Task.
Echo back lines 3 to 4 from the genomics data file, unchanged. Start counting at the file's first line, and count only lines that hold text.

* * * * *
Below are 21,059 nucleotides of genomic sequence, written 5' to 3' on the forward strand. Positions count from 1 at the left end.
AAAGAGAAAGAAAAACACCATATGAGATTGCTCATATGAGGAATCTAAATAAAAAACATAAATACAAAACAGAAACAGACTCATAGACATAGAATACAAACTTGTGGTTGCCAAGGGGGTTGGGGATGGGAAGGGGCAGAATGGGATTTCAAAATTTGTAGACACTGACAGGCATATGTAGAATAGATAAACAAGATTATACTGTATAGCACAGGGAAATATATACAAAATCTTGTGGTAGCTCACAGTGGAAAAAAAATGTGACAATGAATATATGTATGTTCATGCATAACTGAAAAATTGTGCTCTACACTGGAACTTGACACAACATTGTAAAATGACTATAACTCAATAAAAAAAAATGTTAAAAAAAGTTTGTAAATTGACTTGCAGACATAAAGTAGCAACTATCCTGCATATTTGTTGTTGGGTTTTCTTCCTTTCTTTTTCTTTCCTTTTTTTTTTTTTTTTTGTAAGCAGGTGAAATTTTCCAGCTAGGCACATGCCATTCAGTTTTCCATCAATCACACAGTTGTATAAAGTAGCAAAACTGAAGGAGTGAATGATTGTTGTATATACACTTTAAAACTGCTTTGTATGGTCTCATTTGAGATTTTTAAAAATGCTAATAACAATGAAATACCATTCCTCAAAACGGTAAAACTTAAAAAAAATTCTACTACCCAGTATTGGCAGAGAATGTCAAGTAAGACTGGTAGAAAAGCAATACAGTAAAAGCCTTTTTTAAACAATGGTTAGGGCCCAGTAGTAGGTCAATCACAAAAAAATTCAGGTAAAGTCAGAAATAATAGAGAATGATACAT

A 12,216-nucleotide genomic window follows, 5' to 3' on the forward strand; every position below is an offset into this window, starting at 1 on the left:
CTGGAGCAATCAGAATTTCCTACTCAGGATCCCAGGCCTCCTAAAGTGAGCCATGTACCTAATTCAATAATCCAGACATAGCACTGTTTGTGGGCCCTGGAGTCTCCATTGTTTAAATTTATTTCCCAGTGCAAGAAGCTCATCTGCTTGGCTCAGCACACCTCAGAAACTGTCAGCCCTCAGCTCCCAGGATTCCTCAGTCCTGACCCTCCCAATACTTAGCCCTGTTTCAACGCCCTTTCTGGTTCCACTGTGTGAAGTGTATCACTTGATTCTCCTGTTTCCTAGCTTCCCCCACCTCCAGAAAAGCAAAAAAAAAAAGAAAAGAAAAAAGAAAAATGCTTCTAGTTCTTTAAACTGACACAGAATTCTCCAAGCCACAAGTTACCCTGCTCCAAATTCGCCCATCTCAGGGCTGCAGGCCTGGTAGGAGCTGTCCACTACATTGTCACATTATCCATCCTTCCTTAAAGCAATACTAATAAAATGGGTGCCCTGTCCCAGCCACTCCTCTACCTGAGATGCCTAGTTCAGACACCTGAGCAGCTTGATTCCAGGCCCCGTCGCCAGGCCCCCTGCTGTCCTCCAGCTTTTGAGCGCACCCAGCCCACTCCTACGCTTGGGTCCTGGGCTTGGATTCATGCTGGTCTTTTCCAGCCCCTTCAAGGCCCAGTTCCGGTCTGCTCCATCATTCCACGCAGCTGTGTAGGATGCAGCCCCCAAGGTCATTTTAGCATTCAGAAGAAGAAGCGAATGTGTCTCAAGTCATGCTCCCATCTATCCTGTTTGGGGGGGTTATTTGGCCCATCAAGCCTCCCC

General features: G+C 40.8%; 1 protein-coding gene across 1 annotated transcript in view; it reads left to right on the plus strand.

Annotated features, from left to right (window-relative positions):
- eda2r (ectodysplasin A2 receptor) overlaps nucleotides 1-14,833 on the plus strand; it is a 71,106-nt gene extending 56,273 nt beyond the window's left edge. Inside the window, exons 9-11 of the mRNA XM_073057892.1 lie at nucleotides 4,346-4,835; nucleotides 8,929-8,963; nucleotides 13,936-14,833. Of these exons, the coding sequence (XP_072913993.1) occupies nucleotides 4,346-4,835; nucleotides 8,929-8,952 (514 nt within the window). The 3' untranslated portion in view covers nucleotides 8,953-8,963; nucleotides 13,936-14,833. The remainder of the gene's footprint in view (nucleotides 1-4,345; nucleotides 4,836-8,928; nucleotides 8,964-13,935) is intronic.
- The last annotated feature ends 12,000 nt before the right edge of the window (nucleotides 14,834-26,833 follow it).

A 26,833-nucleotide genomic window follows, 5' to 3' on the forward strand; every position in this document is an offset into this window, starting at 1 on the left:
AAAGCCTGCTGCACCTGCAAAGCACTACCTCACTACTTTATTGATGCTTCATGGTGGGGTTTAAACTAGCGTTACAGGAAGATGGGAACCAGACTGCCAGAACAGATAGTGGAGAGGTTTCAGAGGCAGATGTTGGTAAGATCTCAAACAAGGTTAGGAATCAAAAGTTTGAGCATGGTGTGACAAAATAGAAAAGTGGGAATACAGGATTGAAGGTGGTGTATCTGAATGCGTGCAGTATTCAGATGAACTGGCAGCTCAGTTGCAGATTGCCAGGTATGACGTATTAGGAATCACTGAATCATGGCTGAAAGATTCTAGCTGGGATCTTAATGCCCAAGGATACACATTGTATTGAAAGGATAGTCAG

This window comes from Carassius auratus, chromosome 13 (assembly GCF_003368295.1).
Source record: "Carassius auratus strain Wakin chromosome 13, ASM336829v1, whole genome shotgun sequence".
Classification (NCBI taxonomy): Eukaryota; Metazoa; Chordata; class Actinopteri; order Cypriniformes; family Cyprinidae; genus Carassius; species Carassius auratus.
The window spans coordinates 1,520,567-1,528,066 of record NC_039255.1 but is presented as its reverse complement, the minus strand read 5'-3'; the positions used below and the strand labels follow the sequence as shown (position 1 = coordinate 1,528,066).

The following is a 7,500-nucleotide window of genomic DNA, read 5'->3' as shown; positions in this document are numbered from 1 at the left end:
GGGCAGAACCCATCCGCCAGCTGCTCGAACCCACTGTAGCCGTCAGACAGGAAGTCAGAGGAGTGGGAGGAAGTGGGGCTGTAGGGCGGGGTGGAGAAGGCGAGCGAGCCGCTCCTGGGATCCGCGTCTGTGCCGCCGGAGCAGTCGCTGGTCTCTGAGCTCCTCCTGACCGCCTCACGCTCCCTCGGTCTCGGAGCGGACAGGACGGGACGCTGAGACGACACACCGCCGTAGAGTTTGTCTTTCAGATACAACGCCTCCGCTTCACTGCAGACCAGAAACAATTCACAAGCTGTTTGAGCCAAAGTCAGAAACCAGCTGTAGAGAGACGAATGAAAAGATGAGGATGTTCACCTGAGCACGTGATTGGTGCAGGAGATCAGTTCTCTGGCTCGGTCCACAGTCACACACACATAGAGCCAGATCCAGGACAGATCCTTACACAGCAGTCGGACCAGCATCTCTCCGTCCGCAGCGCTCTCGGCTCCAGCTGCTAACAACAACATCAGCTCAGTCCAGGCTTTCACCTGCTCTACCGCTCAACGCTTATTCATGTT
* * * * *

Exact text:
A 12,216-nucleotide genomic window follows, 5' to 3' on the forward strand; every position below is an offset into this window, starting at 1 on the left:
CTGGAGCAATCAGAATTTCCTACTCAGGATCCCAGGCCTCCTAAAGTGAGCCATGTACCTAATTCAATAATCCAGACATAGCACTGTTTGTGGGCCCTGGAGTCTCCATTGTTTAAATTTATTTCCCAGTGCAAGAAGCTCATCTGCTTGGCTCAGCACACCTCAGAAACTGTCAGCCCTCAGCTCCCAGGATTCCTCAGTCCTGACCCTCCCAATACTTAGCCCTGTTTCAACGCCCTTTCTGGTTCCACTGTGTGAAGTGTATCACTTGATTCTCCTGTTTCCTAGCTTCCCCCACCTCCAGAAAAGCAAAAAAAAAAAGAAAAGAAAAAAGAAAAATGCTTCTAGTTCTTTAAACTGACACAGAATTCTCCAAGCCACAAGTTACCCTGCTCCAAATTCGCCCATCTCAGGGCTGCAGGCCTGGTAGGAGCTGTCCACTACATTGTCACATTATCCATCCTTCCTTAAAGCAATACTAATAAAATGGGTGCCCTGTCCCAGCCACTCCTCTACCTGAGATGCCTAGTTCAGACACCTGAGCAGCTTGATTCCAGGCCCCGTCGCCAGGCCCCCTGCTGTCCTCCAGCTTTTGAGCGCACCCAGCCCACTCCTACGCTTGGGTCCTGGGCTTGGATTCATGCTGGTCTTTTCCAGCCCCTTCAAGGCCCAGTTCCGGTCTGCTCCATCATTCCACGCAGCTGTGTAGGATGCAGCCCCCAAGGTCATTTTAGCATTCAGAAGAAGAAGCGAATGTGTCTCAAGTCATGCTCCCATCTATCCTGTTTGGGGGGGTTATTTGGCCCATCAAGCCTCCCC